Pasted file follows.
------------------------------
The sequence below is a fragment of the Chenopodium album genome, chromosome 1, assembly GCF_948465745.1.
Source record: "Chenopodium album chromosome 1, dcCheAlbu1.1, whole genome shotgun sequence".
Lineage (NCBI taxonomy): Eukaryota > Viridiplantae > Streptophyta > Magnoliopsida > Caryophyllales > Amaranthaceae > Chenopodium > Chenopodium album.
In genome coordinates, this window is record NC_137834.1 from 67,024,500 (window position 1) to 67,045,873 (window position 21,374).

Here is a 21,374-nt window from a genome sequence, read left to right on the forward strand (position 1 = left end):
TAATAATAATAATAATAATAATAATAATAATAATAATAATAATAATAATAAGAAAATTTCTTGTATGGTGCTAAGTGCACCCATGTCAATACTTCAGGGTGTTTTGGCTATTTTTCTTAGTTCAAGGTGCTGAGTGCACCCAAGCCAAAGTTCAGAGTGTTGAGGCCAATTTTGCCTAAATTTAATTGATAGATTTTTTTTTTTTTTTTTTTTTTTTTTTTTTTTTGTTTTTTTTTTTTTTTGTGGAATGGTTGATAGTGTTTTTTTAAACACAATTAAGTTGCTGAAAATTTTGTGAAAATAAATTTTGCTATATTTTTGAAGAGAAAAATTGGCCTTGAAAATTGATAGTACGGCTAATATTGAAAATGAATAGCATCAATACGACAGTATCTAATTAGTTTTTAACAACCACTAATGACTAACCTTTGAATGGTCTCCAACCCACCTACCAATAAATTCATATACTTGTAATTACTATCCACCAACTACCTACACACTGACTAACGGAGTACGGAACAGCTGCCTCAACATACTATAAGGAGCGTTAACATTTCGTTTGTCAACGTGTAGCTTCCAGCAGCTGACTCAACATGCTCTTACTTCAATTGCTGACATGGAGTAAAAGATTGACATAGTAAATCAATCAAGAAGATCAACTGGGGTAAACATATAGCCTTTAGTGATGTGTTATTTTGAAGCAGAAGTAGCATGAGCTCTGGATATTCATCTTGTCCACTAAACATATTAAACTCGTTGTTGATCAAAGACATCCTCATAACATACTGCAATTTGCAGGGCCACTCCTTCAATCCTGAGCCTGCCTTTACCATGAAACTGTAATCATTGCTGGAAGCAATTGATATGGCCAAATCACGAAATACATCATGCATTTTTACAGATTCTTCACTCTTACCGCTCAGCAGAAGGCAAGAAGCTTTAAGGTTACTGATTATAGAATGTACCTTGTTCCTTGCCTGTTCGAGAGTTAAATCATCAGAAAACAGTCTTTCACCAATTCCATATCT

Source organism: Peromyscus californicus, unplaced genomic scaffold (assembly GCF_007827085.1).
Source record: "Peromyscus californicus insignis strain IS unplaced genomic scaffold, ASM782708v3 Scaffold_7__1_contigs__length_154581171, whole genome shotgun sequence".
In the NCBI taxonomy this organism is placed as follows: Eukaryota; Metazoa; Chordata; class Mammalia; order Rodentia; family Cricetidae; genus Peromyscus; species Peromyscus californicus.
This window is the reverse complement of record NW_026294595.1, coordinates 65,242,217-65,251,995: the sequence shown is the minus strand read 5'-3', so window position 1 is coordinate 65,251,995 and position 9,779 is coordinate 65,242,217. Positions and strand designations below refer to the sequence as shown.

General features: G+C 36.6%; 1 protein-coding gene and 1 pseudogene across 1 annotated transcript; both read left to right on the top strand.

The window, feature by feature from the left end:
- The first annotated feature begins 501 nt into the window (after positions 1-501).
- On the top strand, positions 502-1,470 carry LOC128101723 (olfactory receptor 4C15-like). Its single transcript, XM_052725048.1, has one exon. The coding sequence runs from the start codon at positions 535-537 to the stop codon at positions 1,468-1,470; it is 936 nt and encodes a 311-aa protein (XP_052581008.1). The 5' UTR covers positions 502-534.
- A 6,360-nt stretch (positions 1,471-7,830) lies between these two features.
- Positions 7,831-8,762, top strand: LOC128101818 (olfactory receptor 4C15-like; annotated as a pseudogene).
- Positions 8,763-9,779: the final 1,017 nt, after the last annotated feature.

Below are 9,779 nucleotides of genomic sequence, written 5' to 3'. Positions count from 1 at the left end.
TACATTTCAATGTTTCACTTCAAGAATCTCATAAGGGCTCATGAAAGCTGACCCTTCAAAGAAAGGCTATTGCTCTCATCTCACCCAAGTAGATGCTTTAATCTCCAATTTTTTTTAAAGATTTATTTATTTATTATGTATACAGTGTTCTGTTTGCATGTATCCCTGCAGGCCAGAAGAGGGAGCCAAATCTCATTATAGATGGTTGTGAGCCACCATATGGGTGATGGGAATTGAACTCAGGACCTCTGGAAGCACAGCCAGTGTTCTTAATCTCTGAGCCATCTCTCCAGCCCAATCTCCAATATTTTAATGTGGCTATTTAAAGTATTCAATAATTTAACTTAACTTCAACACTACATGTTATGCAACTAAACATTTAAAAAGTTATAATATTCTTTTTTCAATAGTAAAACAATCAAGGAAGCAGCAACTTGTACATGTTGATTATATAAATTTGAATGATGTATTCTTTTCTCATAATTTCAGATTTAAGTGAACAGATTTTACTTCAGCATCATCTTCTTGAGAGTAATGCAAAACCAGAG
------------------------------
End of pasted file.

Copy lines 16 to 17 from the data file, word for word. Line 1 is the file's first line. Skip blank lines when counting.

- Positions 7,831-8,762, top strand: LOC128101818 (olfactory receptor 4C15-like; annotated as a pseudogene).
- Positions 8,763-9,779: the final 1,017 nt, after the last annotated feature.